“My dream is to see boda-boda drivers and the police become economically empowered in order to change the poverty mindset that leads us into criminal offences and ends up spoiling our relationship with each other and the community.” -Joshua Wakita


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Impact of Servant Leader Development

Holistic Impact Personal & Spiritual Impact

Spiritual, Social, & Community Impact

Personal & Spiritual Impact

Spiritual, Economic, & Community Impact

Community Impact

Joshua was invited to an ALARM training on peacebuilding, conflict resolution, servant leadership, and restorative justice.

After the training, Joshua asked God to help him become a peacemaker in his community. “On the day I left the training hall, I was a changed person,” Joshua explained. “I felt like I was recognized in the society, and I started changing my behavior.”

Joshua joined 100 other Christian boda drivers, and together they formed the Boda-Boda Peace Club, which helps promote peace between bodas, police, and the community.

Before the training, Joshua feared the police, but after changing his behavior he was able to reconcile with the Ugandan police and go to them for help.

The Boda-Boda Peace Club reconciles relationships by resolving disputes between boda drivers. The Peace Club also plans to open up a driving school as an income-generating project and as a way to teach Christian peacebuilding skills to more boda drivers.

The Peace Club sponsors community events, such as a sports day, where boda drivers, police officers, and the community can come together to build relationships and promote peacebuilding.

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Reconciling Relationships

“I am now a teacher of forgiveness, reconciliation, and servant leadership,” Thomas Mutimanwa proudly shared with the ALARM staff in the Democratic Republic of Congo.

A STORY OF FORGIVENESS & RECONCILIATION Thomas Mutimanwa, DRC Before Thomas attended ALARM’s Men’s Trauma Healing Conference, he had lost all hope. His brother had died, and he could not forgive the family members responsible. He was ready to take his own life, but God had a different plan. He was about to rewrite Thomas’ story.

One year ago, Thomas was struggling with the effects of shame and unforgiveness. He explained, “I was seriously in danger of death, of killing myself, because I had refused to forgive.” His younger brother had been killed, and it seemed impossible for Thomas to forgive the family members responsible for his death. Thomas also felt shame: “I was accusing myself, believing that he died because of my lack of responsibility.” THE POWER OF HUMILITY It was at this point that Thomas was invited to attend ALARM’s first Men’s Trauma Healing Conference in the DRC. At the conference, Thomas joined more than 80 other men—including pastors, lawyers, and students, and military, prison, and police chaplains—who had all experienced trauma. For many of the men, including Thomas, the most impactful time of the conference was the foot-washing ceremony. “In my culture, a man cannot humble himself. One in power cannot serve the others, but he himself is served,” Thomas says. “But during the session, I saw white people washing the feet of black people. I saw military men with high rank washing the feet of civilians—including myself. Such behavior touched me deeply.” Another participant shared, “I’ve never seen someone in authority humble themselves, especially to me. In life I often fear soldiers, but today a soldier washed my feet. The soldier even said to me, ‘No matter what position we have in life, we are still called by God to serve others.’ That surprised me and gave me much joy.”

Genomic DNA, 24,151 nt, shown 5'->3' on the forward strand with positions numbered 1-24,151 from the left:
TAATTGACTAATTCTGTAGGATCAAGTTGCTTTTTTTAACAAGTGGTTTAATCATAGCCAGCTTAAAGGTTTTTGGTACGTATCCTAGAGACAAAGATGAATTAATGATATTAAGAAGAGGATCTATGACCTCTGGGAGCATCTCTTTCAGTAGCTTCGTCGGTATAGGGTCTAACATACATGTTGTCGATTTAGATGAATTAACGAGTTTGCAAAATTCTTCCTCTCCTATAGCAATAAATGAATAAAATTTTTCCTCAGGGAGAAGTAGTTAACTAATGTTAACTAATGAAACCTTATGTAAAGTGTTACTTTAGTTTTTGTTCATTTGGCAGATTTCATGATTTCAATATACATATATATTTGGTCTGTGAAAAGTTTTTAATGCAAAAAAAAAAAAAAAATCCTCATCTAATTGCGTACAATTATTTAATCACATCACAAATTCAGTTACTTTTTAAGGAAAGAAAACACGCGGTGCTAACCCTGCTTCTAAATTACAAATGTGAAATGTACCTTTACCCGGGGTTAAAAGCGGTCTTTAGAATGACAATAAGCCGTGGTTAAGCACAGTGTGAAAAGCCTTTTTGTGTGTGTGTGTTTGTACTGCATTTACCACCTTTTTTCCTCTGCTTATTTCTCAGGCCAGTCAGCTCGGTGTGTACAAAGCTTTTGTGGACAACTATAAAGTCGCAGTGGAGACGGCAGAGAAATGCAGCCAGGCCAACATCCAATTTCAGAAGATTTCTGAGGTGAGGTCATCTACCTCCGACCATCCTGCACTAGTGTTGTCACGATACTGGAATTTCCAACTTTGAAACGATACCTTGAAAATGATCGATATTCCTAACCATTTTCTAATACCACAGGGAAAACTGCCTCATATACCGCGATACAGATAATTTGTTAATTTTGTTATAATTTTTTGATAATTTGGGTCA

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A STORY REWRITTEN After participating in the footwashing ceremony, Thomas remembers thinking about his family members and asking himself, “Why am I proud before others?” Thomas recognized he could not continue living as he was. “I realized that I was doing wrong things because of a lack of knowledge. I chose to participate in this conference in order to change.”

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“From that conference, I became the healer of many hearts including my family, fellow church members, and my colleagues at work.” - Thomas Mutimanwa, DRC

God was rewriting Thomas’ story. At the conference, he learned about becoming a servant leader and acquired the knowledge and skills he needed to reconcile relationships within his family, church, and community: “Now I can easily share with my wife, my children, and other people under my leadership. I learned to forgive. I forgave my offenders, including my family members. God is so good all the time. I can say this because God healed me. From that conference, I became the healer of many hearts including my family, fellow church members, and my colleagues at work.”

Pictured: Participants washing one another's feet at a Trauma Healing Conference in the D.R. Congo.


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All this is from God, who through Christ of reconciliation; that is, in Christ God their trespasses against them, and We are therefore Christ's

Pictured: Two women from different tribes in Northern Uganda reconciling after attending an ALARM training.


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reconciled us to himself and gave us the ministry was reconciling the world to himself, not counting entrusting to us the message of reconciliation. ambassadors... —2 Corinthians 5:18-20


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Transforming Communities

It all began with a few cows. Now more than 100 women are sharing in the wealth—and fellowship—brought by an innovative project in the Kenyan coastal town of Malindi.